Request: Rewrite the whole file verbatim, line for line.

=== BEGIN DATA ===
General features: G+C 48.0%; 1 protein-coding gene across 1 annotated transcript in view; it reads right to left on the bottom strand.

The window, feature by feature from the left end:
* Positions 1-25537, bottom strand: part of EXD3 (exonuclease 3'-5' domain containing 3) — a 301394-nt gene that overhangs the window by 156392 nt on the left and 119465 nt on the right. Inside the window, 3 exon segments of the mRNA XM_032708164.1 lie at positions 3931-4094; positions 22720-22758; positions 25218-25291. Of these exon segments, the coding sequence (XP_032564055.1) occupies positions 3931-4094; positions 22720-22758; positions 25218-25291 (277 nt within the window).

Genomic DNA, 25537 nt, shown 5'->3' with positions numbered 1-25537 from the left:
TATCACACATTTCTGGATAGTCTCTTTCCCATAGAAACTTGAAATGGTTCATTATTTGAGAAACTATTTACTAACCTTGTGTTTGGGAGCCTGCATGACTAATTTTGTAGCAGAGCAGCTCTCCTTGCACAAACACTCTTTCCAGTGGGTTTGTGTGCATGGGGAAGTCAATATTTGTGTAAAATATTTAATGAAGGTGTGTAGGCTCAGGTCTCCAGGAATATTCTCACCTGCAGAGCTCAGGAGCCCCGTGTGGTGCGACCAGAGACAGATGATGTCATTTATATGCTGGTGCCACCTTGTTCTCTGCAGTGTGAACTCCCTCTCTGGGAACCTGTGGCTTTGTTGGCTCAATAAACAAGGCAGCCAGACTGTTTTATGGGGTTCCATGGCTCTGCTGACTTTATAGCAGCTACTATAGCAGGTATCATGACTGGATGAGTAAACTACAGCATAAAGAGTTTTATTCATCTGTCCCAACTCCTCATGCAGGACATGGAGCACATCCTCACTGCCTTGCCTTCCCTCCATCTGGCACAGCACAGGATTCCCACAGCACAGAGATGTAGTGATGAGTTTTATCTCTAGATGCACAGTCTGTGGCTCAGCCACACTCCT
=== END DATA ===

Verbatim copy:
General features: G+C 48.0%; 1 protein-coding gene across 1 annotated transcript in view; it reads right to left on the bottom strand.

The window, feature by feature from the left end:
* Positions 1-25537, bottom strand: part of EXD3 (exonuclease 3'-5' domain containing 3) — a 301394-nt gene that overhangs the window by 156392 nt on the left and 119465 nt on the right. Inside the window, 3 exon segments of the mRNA XM_032708164.1 lie at positions 3931-4094; positions 22720-22758; positions 25218-25291. Of these exon segments, the coding sequence (XP_032564055.1) occupies positions 3931-4094; positions 22720-22758; positions 25218-25291 (277 nt within the window).

Genomic DNA, 25537 nt, shown 5'->3' with positions numbered 1-25537 from the left:
TATCACACATTTCTGGATAGTCTCTTTCCCATAGAAACTTGAAATGGTTCATTATTTGAGAAACTATTTACTAACCTTGTGTTTGGGAGCCTGCATGACTAATTTTGTAGCAGAGCAGCTCTCCTTGCACAAACACTCTTTCCAGTGGGTTTGTGTGCATGGGGAAGTCAATATTTGTGTAAAATATTTAATGAAGGTGTGTAGGCTCAGGTCTCCAGGAATATTCTCACCTGCAGAGCTCAGGAGCCCCGTGTGGTGCGACCAGAGACAGATGATGTCATTTATATGCTGGTGCCACCTTGTTCTCTGCAGTGTGAACTCCCTCTCTGGGAACCTGTGGCTTTGTTGGCTCAATAAACAAGGCAGCCAGACTGTTTTATGGGGTTCCATGGCTCTGCTGACTTTATAGCAGCTACTATAGCAGGTATCATGACTGGATGAGTAAACTACAGCATAAAGAGTTTTATTCATCTGTCCCAACTCCTCATGCAGGACATGGAGCACATCCTCACTGCCTTGCCTTCCCTCCATCTGGCACAGCACAGGATTCCCACAGCACAGAGATGTAGTGATGAGTTTTATCTCTAGATGCACAGTCTGTGGCTCAGCCACACTCCT